October 16, 2009

Animal agriculture as climate killer

Note that organic animal farming is not much better than chemical-based and factory farming of animals. An organic meat diet adds 92% of the greenhouse gas equivalence of a "conventional" meat diet, compared with 13% by a vegan diet and 6% by an organic vegan diet.

environment, environmentalism, animal rights, vegetarianism

Solomon and Sheba, by Konrad Witz, 1435

For mine qvinne I thee giftake and bind my hosenband I thee halter.
Finnegans Wake, page 62)

October 11, 2009

Folly dressed up as science

The Burlington Free Press describes the final presentations of "The Energy Project Vermont," a celebration of wind power by the ECHO museum and Burlington City Arts:
Bringing in the science behind wind power, Thomas Tailer, co-director of UVM's Engineering Institute, ... has worked in alternative energy and education since 1979. Tailer's passion for seeing engineering and environment at work together was clear throughout his presentation. ... Tailer said just as the iconic Quixote jousted windmills to fight the Industrial Revolution, people today are in denial of our changing climate and are fighting alternative energy sources. ... "The image of an angel is an icon, and to me the windmill is that kind of icon, an icon of a sustainable future for this planet."
First, Miquel Cervantes published the first volume of his history of Don Quixote 1605 (the same year William Shakespeare produced King Lear), long before the industrial revolution. Tailer may be thinking of William Blake's "dark Satanic Mills" (preface to Milton, 1804).

Second, if Don Quixote were nonetheless a proto-Luddite, then he has (like the English Luddites of Blake's time) been vindicated by the environmental and social devastation wrought by centralized industry, and his battle was not madness but prescience. To equate that with denial of the devastation thus foreseen therefore doesn't fly. It is Tailer who denies the devastation wrought by industrial windmills, and Don Quixote who is right to tilt against them.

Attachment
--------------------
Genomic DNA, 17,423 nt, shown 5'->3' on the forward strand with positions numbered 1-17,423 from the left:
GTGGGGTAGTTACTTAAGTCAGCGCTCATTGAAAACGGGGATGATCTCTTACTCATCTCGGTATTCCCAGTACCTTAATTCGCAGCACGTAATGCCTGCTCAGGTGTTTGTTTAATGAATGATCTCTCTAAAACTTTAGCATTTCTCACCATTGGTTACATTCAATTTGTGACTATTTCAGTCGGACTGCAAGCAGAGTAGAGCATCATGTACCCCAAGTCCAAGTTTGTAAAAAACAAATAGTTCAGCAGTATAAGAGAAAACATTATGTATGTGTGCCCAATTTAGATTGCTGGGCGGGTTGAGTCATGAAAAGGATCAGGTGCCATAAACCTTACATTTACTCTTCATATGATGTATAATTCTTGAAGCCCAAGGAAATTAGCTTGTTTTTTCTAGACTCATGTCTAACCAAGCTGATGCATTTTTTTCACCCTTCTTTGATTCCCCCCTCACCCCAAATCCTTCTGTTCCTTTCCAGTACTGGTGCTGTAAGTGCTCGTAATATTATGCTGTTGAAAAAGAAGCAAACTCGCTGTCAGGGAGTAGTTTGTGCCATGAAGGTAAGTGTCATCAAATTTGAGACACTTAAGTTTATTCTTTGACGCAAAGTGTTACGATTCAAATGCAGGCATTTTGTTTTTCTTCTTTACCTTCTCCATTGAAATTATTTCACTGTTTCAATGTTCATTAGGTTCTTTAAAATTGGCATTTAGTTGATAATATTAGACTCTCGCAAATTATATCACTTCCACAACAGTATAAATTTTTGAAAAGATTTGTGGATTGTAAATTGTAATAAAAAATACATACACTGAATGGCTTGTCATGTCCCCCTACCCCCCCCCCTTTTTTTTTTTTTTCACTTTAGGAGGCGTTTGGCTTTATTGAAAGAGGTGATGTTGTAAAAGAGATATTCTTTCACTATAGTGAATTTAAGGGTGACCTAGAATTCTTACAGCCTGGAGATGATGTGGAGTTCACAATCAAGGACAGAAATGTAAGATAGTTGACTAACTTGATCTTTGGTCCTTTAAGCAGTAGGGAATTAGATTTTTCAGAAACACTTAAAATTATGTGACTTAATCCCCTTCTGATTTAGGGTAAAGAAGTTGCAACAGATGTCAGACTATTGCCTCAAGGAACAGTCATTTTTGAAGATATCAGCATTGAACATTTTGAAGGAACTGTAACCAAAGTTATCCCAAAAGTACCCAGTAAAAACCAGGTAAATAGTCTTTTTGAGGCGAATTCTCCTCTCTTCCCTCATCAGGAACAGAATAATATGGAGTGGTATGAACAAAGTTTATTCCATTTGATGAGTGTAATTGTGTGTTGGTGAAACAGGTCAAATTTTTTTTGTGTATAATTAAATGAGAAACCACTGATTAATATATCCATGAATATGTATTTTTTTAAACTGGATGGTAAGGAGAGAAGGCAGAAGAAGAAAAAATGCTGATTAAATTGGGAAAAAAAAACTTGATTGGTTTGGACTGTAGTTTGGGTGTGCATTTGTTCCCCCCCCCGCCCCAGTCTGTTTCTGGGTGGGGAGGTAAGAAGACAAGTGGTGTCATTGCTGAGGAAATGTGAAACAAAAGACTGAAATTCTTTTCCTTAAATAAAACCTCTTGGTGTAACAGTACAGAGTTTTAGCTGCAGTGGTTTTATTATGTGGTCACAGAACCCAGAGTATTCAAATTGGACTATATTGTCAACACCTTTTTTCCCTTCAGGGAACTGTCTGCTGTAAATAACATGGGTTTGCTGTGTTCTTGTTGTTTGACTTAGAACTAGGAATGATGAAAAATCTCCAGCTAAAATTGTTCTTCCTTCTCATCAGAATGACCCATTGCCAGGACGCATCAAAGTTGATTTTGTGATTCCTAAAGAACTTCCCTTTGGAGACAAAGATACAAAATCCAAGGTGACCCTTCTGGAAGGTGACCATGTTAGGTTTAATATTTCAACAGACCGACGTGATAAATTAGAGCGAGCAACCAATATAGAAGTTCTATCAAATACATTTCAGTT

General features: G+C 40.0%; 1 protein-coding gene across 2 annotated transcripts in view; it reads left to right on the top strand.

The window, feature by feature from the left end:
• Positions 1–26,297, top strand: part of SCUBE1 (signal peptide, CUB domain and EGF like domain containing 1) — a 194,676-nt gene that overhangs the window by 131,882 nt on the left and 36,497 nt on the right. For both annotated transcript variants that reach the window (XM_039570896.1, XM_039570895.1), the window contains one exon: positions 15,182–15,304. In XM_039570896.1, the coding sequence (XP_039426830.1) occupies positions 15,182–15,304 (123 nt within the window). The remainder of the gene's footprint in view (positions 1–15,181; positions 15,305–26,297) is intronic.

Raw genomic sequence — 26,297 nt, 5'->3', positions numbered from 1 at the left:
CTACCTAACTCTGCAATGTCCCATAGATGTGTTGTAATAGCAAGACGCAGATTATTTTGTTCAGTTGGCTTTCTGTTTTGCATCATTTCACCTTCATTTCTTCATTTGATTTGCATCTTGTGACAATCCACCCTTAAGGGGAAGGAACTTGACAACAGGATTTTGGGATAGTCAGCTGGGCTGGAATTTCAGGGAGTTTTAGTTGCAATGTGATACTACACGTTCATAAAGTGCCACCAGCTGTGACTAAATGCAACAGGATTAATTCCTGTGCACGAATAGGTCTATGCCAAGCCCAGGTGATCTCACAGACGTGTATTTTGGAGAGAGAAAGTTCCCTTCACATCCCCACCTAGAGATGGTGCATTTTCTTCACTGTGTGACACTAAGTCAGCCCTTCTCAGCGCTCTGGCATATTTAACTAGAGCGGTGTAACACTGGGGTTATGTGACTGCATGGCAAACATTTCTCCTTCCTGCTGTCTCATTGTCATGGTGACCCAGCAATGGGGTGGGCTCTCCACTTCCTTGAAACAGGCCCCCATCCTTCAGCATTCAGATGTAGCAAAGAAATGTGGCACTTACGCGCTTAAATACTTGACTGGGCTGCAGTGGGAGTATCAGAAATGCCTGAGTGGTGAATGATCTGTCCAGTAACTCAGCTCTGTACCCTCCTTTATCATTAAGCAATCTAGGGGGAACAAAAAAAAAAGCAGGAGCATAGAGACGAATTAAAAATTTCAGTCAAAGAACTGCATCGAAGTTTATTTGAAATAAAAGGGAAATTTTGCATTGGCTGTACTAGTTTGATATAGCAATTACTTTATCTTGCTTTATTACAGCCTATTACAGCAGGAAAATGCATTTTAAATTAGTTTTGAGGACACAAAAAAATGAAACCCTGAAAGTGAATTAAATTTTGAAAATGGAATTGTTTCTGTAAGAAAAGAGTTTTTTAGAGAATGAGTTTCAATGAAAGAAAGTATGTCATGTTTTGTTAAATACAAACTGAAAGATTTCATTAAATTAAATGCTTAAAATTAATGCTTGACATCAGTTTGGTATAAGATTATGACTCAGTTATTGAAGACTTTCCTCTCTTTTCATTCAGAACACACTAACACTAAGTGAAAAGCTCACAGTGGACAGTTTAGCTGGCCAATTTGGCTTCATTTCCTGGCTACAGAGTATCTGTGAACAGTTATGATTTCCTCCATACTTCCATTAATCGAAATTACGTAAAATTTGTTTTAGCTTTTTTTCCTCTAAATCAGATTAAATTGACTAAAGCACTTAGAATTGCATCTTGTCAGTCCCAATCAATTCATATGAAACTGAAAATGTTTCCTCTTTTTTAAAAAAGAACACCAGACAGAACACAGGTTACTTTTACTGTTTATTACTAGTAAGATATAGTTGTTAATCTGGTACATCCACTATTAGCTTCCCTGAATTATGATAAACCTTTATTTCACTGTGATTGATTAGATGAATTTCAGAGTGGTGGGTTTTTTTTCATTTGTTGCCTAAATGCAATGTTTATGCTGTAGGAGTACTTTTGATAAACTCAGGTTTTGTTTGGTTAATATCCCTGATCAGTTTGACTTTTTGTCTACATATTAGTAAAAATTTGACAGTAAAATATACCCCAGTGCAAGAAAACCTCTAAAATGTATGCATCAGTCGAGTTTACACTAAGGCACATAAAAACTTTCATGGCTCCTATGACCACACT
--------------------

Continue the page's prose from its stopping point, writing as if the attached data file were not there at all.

Third, Tailer evokes angels only to denigrate them as mere icons. But so it must be with windmills. Their agency doesn't really exist. They serve only as symbols.

So let's get real. If large-scale wind actually worked, it wouldn't need all these twisted rationalizations to justify it. Tailer not only mocks Don Quixote and angels, he also makes a mockery of science.

wind power, wind energy, wind turbines, wind farms, environment, environmentalism, human rights, animal rights, Vermont, anarchism, ecoanarchism, anarchosyndicalism

October 7, 2009

The supplicant lady


Solomon and Sheba by Dandini, and Don Quixote and Micomicona (Dorothea)

A woman's feet


Sulaiman (Solomon) spying on Bilqis (Queen of Sheba), and the curate and Cardenio spying on Dorothea (in the history of Don Quixote)

October 6, 2009

Wind turbines keeping the oil giants in business

From Exxon Mobil's industrial products web site:

wind power, wind energy, wind turbines, environment, environmentalism

Grand Meadow Wind Farm, Dexter, Minnesota

Some specs of a typical wind "farm":

The wind farm spans a stretch of farm fields six miles long and four miles wide, and is spread out over roughly 10,000 acres southeast of Interstate 90 three miles north and three miles south of Hwy 16, in Grand Meadow, Clayton, and Dexter Townships in Mower County.

Grand Meadow is a 67-unit wind farm consisting of GE 1.5 SLE turbines.

Power Production Capability: 1.5 MW each for a total of 100.5 MW.

Wind turns the blades, which spin a shaft through a gearbox that connects to a generator, which produces electricity. The 3 blades rotate (pitch) from 0 to 90 degrees allowing the power output to be controlled if desired. The amount of electricity generated is determined by the wind speed:

  • Minimum (0.1 MW): 7.8 mph (3.5 m/s)
  • Design (1.5 MW): 31.3 mph (14 m/s)
  • Maximum (1.5 MW): 55.9 mph (25 m/s)
The project was developed by enXco and constructed by Mortenson Construction in 2008. In December 2008 the wind farm became fully operational and was turned over to Xcel Energy.

The height to the tip of the highest blade is 389 ft (slightly longer than a football field).

Each blade is a composite fiberglass material weighing 13,900 lbs and is 122 ft long. [The blade assembly sweeps a vertical area of 1.15 acres.]

Each turbine base consists of a 52 ft × 52 ft octagon that is 7 ft deep. This requires 278 cubic yards (28 trucks) of concrete and 57,000 lbs of reinforcing steel. Each base weighs over 1.1 million pounds.

The base of each turbine uses approximately 1 acre of farmland.

There are approximately 37 miles of 3-wire underground power collection cables connecting the 67 turbines.

Source: Xcel Energy

wind power, wind energy, wind turbines, wind farms